As the global community becomes increasingly environmentally conscious, the cruise industry is setting sail towards a greener future. Committed to achieving carbon neutrality by 2050, cruise lines, shipbuilders, and research institutions are joining forces to develop sustainable technologies and practices that revolutionize the way we travel on water.
Pioneering projects like the NEcOLEAP and “Reverse” are reimagining cruise ship design, while industry giants like MSC Cruises lead the charge in sustainable innovation. From liquefied natural gas to methanol-powered ships, the quest for carbon neutrality is driving the cruise industry to push the boundaries of sustainability and reshape the future of maritime travel.
The NEcOLEAP Project
Launched in February 2022, the primary purpose of the NEcOLEAP project is to create a climate-neutral cruise ship concept within the next few years.
The project also seeks to strengthen and expand innovative research and development within shipbuilding, ensuring that the maritime sector remains at the forefront of sustainable technology and design.
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The project is a joint development by the Meyer Turku shipyard in Finland, the Finnish government, Aalto University, and others. It aims to make Finland a leader in sustainable shipbuilding.
It is a title that the Meyer Turku shipyard has been working hard on getting, as it is already involved in Carnival Corporation’s Excel Class ships, Royal Caribbean’s Icon of the Seas, and TUI Cruises’ Mein Schiff 7.
A core aspect of the NEcOLEAP project is its direct connection to the Meyer Group’s sustainability strategy. The group has committed to developing a climate-neutral cruise concept by 2025, and the NEcOLEAP project serves as a crucial step in achieving this goal.
The project’s success will demonstrate the viability of climate-neutral cruise ships and help pave the way for more sustainable and responsible practices within the sector. This is also where the ‘Reverse’ Project plays a significant role.
The “Reverse” Project: Envisioning the Cruise Ship of the Future
The Meyer Group unveiled an innovative cruise ship concept this week called “Reverse,” offering a glimpse into the future of sustainable cruise ship design.
While the design itself is something that has drawn the most attention, and not always in a positive manner, the technology behind the vessel is impressive and, more importantly, achievable with the technology now available.
Inspired by the aerodynamic shape of a rockhopper penguin, the “Reverse” features a closed glass façade, urban gardening areas, and drone landing pads. Its energy concept relies on innovations such as harvesting wave energy and using solar power, fuel cells, and wind energy to eliminate the need for fossil fuels.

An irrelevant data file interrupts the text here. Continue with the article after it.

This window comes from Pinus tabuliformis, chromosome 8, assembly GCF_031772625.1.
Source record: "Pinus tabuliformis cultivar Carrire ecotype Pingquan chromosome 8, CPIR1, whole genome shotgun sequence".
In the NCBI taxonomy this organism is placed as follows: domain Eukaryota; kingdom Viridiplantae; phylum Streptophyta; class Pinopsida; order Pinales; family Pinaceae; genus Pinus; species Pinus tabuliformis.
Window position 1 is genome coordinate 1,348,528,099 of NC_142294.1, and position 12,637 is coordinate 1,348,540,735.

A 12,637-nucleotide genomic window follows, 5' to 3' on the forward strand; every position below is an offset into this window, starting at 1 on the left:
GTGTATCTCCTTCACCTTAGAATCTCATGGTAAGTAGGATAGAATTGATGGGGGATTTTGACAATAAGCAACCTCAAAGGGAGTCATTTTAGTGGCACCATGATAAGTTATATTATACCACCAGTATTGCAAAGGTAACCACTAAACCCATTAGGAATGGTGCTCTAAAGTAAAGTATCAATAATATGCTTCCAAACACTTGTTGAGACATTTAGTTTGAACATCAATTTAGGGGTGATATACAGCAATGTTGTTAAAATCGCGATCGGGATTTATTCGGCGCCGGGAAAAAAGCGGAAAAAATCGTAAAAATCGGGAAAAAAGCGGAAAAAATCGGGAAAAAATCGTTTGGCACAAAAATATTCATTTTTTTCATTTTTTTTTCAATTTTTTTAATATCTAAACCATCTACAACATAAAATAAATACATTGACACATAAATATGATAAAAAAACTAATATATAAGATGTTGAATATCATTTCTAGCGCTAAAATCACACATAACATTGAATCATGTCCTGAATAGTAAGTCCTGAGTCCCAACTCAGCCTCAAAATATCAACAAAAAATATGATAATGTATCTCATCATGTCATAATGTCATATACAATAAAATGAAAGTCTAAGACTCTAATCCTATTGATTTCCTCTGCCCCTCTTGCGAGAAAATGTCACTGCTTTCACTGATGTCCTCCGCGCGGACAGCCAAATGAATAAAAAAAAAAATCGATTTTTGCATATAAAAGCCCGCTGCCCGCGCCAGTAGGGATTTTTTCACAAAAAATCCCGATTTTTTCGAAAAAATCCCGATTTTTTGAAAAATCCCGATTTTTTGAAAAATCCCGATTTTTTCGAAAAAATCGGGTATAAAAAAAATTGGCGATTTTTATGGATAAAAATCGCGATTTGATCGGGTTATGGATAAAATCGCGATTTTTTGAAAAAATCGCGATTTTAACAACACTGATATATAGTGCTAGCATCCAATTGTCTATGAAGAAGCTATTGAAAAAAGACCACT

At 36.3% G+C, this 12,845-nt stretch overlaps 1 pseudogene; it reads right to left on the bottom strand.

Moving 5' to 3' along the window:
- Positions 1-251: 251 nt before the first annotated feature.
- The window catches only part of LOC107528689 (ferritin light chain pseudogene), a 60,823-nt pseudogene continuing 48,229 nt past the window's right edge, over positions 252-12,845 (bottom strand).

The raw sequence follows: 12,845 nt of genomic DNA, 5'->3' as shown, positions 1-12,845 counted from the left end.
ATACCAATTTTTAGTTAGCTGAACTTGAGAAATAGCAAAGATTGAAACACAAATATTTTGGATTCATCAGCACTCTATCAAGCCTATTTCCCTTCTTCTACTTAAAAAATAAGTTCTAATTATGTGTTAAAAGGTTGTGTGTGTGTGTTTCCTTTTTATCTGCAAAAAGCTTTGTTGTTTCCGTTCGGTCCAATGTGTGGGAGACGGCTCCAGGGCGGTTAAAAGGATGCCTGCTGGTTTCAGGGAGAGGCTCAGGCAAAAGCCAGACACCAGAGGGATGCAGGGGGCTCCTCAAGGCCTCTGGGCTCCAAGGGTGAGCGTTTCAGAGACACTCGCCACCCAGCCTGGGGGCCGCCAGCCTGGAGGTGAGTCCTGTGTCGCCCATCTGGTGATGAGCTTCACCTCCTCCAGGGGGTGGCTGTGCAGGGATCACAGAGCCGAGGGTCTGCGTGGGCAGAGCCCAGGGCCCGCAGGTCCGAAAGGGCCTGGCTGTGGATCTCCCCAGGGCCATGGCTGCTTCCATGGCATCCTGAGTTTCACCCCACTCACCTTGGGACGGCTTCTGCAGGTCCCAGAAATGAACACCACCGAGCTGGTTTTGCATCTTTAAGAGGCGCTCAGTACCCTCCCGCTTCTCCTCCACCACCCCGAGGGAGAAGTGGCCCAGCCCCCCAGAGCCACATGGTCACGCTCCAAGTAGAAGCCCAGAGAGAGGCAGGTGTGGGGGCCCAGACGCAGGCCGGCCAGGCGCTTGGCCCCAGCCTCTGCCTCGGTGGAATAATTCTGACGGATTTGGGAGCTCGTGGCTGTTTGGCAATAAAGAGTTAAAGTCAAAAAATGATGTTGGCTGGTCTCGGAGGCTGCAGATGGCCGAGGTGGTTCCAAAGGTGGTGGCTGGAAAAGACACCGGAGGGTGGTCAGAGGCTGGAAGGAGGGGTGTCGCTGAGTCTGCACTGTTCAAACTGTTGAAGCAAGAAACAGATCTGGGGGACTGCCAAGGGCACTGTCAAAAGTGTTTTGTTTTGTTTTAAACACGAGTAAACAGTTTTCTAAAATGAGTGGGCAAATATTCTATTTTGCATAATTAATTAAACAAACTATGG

The “Reverse” project shows that the NEcOLEAP project is achievable in the next few years. However, for now, it is mostly on the cruise lines themselves to get the ball rolling.
Committing to Sustainable Innovation
As one of the major players in the cruise industry, MSC Cruises has taken a proactive approach towards sustainability, striving to achieve the International Maritime Organization’s objectives of a 40% carbon reduction by 2030 and net-zero emissions by 2050.
To accomplish these ambitious goals, MSC Cruises has implemented various innovative technologies and practices, including low-noise hull designs, advanced waste processing systems, intelligent ventilation, air conditioning systems, and energy-saving LED lighting systems.
However, MSC Cruises is not alone. In line with the 2050 goals, many cruise lines are exploring the potential of liquefied natural gas (LNG) as a marine fuel to reduce their environmental footprint.
Although LNG has its critics due to methane emissions during production and use, the industry sees it as a stepping stone towards more sustainable fuel options, such as methanol or biofuel. Methanol, in particular, seems to be a viable option, with many new build ships already being fitted with the ability to run on Methanol.
Cruise lines also work with port authorities to utilize shore power, allowing cruise ships to switch off their engines while docked. The only issue with shore power is that it is only sustainable if the power source is sustainable.
The Pursuit of Carbon Neutrality
The pursuit of carbon neutrality by 2050 shows the cruise industry is serious about environmental responsibility and sustainable innovation.
In the coming years, as the world becomes greener, the focus on sustainable initiatives will become increasingly important to passengers and stakeholders alike.
Various European countries are banning diesel from their cities. The steps to banning a diesel-burning cruise ship are only small for the government but one that has a massive impact on the hundreds of large and small cruise destinations in Europe.
The NEcOLEAP project, MSC Cruises’ commitment to sustainability, the 2050 goals, LNG and Methanol-powered cruise ships, and innovative concepts like the “Reverse” project all highlight the industry’s dedication to creating a more eco-friendly future for cruising. It also shows that it isn’t just something the cruise industry wants to do; it is something that it will have to do to remain operational.